So go on, don’t be shy… palms up, arms outstretched…

We have so much to learn.

Prevent the next pandemic; protect nature.

 

 

this is not a review: ‘personal geography’, by elizabeth coatsworth

 

Personal Geography was published in 1976 when Elizabeth Coatsworth, an American woman of privilege, was eighty-three and reads as promised… ‘almost an autobiography’, written from journal entries spanning a lifetime, and including poetry, opinions, snippets and random thoughts as well as travelogues of requisite once-upon-a-time tours and junkets to places like Egypt, Jerusalem, the ‘Far East’, a cruise on the Great Lakes, Palm Springs, Toulouse. She writes about marriage to naturalist Henry Beston and their eventual move to Chimney Farm in Maine where they lived quite simply and how, after all the palaver of the ‘what one was expected to do’ years, it was the ordinariness of walking through meadows that turned out to be the highlight.

It can be tiresome to hear the privileged complain of their privilege, how their tiaras give them a headache, etc.,  and happily Coatsworth doesn’t do anything of the kind… she neither apologizes for her privilege nor regrets it, but simply says this was my life… I’ve come to prefer meadows.

“But after seventeen years of study in school and college I never noticed from what direction the wind was blowing. I didn’t know what to do for a burn, or the names of any but the commonest flowers. I could not have recognized a bird song, or gone to market and made a wise selection. I could not hem, judge a person’s character; and I didn’t know the names of the streets which I had passed by daily for years.”

She writes also about class systems, gender inequality, and various other subjects that resonate in the way of everything old being new again with bits of wisdom throughout that note, as a species, we are not quick learners.

“… I find I have a vast respect for close observation and an independently arrived-at conclusion. A world in which newspaper headlines and editorial opinions, or television news, or articles compressed from magazines for monthly digests form the basis of the intellectual pabulum is not very interesting. Most conversations are little better than quotations without quotation marks.”

 The kind of book that feels like letters from a favourite aunt.

“A personality, to be a work of art, must first have quality and second be ruthlessly simplified. You must be able to say of such a one: “The Eighteenth century is his hobby”, or “I never see squills without thinking of her.” A personality must have recognizably distinct likes and dislikes on almost every side. If a few of these are unexpected, so much the better…. In all this I am a lamentable failure. I can’t dislike even gladioli whole-heartedly. I do not know who is my favourite author… [but] a few things emerge… My favourite fruit is raspberries. I love the lonely ruins of civilizations. And if I could paint I should paint nothing but pools of water and their reflections… not lakes, nor rivers, nor waves, but wet New York pavements mirroring street lamps and the bright inhuman reds and greens of taxicab lights; and the dark grave reflections of grass in the long puddles of country ruts; and rainwater glazed with clouds in the granite hollows of a rock pasture; and the faces of people reflected back, small and intense, from the deep girandole of a well.”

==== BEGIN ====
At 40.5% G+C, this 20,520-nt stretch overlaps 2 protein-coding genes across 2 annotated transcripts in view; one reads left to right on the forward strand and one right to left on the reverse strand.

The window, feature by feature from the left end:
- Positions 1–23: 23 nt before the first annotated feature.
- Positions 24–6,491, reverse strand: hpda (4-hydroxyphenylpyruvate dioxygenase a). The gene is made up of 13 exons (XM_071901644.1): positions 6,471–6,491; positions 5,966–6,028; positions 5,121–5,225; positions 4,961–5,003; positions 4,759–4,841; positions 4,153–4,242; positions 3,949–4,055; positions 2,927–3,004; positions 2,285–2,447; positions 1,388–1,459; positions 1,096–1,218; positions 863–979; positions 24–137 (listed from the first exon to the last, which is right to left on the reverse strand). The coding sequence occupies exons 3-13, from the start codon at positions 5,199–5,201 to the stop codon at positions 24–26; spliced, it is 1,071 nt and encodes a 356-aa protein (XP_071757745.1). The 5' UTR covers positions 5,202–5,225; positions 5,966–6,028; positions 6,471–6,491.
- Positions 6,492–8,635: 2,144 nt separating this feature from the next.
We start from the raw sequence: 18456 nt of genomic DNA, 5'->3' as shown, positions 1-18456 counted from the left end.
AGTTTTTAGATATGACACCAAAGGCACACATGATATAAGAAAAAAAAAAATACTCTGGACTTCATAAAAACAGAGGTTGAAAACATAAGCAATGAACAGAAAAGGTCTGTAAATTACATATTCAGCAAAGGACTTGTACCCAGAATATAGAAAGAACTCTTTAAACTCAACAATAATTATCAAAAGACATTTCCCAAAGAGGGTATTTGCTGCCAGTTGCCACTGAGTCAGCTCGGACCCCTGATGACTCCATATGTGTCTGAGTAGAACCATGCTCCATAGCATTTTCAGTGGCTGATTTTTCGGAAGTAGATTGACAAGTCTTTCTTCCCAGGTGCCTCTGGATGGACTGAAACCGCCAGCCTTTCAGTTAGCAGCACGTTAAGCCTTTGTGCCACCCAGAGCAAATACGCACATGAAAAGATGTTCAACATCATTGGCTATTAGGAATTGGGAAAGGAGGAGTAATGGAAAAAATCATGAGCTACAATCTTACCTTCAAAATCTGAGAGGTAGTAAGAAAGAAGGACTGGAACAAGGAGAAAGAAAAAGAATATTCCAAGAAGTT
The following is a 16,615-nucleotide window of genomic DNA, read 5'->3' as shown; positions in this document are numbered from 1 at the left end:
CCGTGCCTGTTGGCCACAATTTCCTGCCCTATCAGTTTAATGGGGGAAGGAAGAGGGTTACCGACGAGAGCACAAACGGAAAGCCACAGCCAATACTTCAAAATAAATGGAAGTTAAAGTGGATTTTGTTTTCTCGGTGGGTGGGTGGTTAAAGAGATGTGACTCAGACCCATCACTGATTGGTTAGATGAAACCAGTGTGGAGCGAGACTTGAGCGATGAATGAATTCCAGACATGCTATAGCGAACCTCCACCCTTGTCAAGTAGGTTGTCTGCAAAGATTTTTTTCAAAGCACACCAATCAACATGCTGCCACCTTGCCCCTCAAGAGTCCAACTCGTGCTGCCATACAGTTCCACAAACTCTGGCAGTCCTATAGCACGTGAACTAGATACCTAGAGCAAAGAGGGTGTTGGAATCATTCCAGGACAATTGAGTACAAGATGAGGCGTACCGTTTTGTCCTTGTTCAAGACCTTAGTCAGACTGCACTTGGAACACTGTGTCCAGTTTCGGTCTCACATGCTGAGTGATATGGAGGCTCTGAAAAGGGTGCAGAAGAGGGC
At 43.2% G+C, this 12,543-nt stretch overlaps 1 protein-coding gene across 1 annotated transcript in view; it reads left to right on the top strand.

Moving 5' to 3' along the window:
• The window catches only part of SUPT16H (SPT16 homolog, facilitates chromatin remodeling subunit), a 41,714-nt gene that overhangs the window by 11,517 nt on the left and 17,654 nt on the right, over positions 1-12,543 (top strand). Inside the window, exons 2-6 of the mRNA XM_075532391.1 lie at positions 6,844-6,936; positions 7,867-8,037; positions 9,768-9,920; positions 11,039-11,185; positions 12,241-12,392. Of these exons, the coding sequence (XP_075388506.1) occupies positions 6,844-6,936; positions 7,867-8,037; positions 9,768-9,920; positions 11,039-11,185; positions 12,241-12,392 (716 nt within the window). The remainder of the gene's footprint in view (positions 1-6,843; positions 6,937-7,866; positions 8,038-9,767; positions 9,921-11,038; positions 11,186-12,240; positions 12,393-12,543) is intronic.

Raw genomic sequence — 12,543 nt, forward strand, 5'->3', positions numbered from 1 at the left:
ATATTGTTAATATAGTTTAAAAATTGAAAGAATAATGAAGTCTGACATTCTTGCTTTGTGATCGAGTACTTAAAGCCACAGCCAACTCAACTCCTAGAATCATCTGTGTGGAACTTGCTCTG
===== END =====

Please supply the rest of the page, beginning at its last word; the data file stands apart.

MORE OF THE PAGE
Written of a specific time and place but, as the title indicates, the geography is more about the interior journey and the writing contains that unique something that feels timeless and borderless and taps a collective nerve and is easily relatable… if one is the mood for relating.

 

 

 

this is not a review: ‘pilgrim at tinker creek’, by annie dillard

 

The pleasure of this book for me is that I can dip into it whenever I want to travel the Blue Ridge Mountain countryside, which has been a fascination for me ever since hearing as a kid the song ‘Country Roads’, which I sang alone in the backseat of my parent’s Oldsmobile as we drove north for summer holidays… me staring out the window at endless forest and imagining living a solitary life in those woods, making my own orange crate furniture… take me home, country roads…

Until my mother would inevitably say can you please put a sock in it. Or words to that effect.

Tinker Creek is in West Virginia. The narrator is unnamed but feels like Annie Dillard. Also Thoreau. Non-fiction pieces cobbled into chapters from reams of journal entries. The attention to details in nature thrills me. There’s no point in giving examples… the thing has to be read to be appreciated, otherwise I could as easily say frogs, bulrushes, English sparrow, landscape, polar ice, sunlight, rain, thunder, a gravel path, the egg cases of a praying mantis, the thin membrane of an onion, that sort of thing. The kind of person it would be a joy to walk with through the woods or along the shores of Tinker Creek but I suspect she is one who prefers to walk through nature alone.

I get that. So do I. For which reason the writing and the reading is the perfect vehicle for us both.